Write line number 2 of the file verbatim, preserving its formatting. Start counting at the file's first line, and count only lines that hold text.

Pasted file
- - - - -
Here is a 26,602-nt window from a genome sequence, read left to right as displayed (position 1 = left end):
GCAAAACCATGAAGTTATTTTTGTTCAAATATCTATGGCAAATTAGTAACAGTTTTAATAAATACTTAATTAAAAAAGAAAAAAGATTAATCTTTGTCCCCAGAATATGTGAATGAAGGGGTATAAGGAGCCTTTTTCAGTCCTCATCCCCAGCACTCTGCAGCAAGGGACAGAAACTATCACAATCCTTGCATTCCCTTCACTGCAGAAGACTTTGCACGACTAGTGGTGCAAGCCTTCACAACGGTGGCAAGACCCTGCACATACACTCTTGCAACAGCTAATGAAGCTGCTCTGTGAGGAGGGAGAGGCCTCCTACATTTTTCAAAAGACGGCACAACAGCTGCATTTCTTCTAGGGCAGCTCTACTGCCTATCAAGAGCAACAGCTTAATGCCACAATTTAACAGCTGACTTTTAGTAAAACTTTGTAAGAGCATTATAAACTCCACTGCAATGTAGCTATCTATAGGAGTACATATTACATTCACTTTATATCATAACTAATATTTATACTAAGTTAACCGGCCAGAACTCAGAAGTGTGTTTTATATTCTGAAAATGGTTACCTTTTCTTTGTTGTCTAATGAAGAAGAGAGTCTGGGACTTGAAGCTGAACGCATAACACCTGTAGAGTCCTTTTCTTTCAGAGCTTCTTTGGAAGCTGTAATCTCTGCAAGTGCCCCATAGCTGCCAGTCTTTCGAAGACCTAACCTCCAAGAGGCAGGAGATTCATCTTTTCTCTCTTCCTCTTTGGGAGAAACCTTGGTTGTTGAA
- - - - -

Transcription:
GCAAAACCATGAAGTTATTTTTGTTCAAATATCTATGGCAAATTAGTAACAGTTTTAATAAATACTTAATTAAAAAAGAAAAAAGATTAATCTTTGTCCCCAGAATATGTGAATGAAGGGGTATAAGGAGCCTTTTTCAGTCCTCATCCCCAGCACTCTGCAGCAAGGGACAGAAACTATCACAATCCTTGCATTCCCTTCACTGCAGAAGACTTTGCACGACTAGTGGTGCAAGCCTTCACAACGGTGGCAAGACCCTGCACATACACTCTTGCAACAGCTAATGAAGCTGCTCTGTGAGGAGGGAGAGGCCTCCTACATTTTTCAAAAGACGGCACAACAGCTGCATTTCTTCTAGGGCAGCTCTACTGCCTATCAAGAGCAACAGCTTAATGCCACAATTTAACAGCTGACTTTTAGTAAAACTTTGTAAGAGCATTATAAACTCCACTGCAATGTAGCTATCTATAGGAGTACATATTACATTCACTTTATATCATAACTAATATTTATACTAAGTTAACCGGCCAGAACTCAGAAGTGTGTTTTATATTCTGAAAATGGTTACCTTTTCTTTGTTGTCTAATGAAGAAGAGAGTCTGGGACTTGAAGCTGAACGCATAACACCTGTAGAGTCCTTTTCTTTCAGAGCTTCTTTGGAAGCTGTAATCTCTGCAAGTGCCCCATAGCTGCCAGTCTTTCGAAGACCTAACCTCCAAGAGGCAGGAGATTCATCTTTTCTCTCTTCCTCTTTGGGAGAAACCTTGGTTGTTGAA